Intended for healthcare professionals


A book to fix the gap between theory and reality in shared decision making

BMJ 2021; 375 doi: (Published 03 November 2021) Cite this as: BMJ 2021;375:n2672
  1. Yaniv Hanoch, associate professor of risk management1
  1. 1Southampton Business school
  1. y.hanoch{at}

One lesson that covid-19 has taught us is the importance of communicating accurate and clear health information to the public. Messages from healthcare officials and policy makers were devoured daily and used by the public to make key decisions about how to behave and what actions to take. It is therefore a shame that the recently released book Your Life Depends on It: What You Can Do to Make Better Choices about Your Health,1 by Talya Miron-Shatz, was not published 20 months earlier.

It is precisely the kind of book that everyone—whether they are laypeople, policy makers, or healthcare professionals—would have benefited from reading. It could have helped design better communication strategies, based on behavioural economics and psychology, for interventions such as face masks and vaccinations, and provided patients with a better understanding of how to approach their health in a way that improves their wellbeing.

In this erudite, personal, informative, and funny exposition, the author recounts their personal healthcare experiences as a hushed child with a scoliosis diagnosis, before discussing more broadly the medical journeys that millions of patients and healthcare providers must undergo every day. As one of the quotes nicely conveys at the start of the book, it is not an easy path but one which our life depends on. Indeed, being able to make the right health decision is one of the hardest and most challenging tasks we face throughout our life. Improving the probability that better decisions are made is the author’s aim.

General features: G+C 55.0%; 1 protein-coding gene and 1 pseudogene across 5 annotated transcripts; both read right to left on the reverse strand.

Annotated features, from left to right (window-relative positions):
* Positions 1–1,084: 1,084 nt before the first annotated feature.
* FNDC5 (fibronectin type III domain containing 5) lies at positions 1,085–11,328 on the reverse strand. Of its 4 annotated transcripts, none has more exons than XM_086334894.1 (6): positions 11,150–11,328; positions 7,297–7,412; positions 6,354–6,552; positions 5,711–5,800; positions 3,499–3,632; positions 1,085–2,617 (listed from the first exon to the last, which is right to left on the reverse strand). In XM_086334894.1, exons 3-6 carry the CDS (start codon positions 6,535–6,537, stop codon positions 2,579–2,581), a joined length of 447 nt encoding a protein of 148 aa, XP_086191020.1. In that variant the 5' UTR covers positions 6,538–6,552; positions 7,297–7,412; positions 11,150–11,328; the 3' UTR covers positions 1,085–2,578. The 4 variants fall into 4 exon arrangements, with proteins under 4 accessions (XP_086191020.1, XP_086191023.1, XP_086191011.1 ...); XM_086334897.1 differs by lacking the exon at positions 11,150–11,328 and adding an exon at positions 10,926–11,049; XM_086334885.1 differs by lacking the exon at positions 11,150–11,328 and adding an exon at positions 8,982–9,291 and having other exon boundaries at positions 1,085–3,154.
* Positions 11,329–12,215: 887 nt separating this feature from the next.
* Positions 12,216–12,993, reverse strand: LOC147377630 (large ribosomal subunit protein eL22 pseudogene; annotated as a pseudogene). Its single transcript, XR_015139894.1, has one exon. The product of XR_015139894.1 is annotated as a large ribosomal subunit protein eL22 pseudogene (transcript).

Like most people, in the past 18 months or so I have had many discussions about covid-19. These featured elements of scepticism, assurance, confusion, uncertainty, risk, anger, frustration, envy, regret, and happiness (when the vaccine was announced). This tumultuous mix of feelings would not be foreign to most healthcare professionals and patients, who will have faced them before (and after) covid-19. How we navigate these emotions, thoughts, and choices more effectively are topics that are woven throughout the book. Interestingly, however, it argues that the shift to a model known as shared decision making, where a patient jointly makes healthcare decisions and takes shared responsibility for them, sometimes to the point of leaving the decision entirely in patients’ uninformed and possibly unwilling hands, might be, to use Miron-Shatz’s words, “unfair.” Not everyone will agree with this assertation but drawing on her personal experience and scientific work, the book makes a powerful case for why this might be so.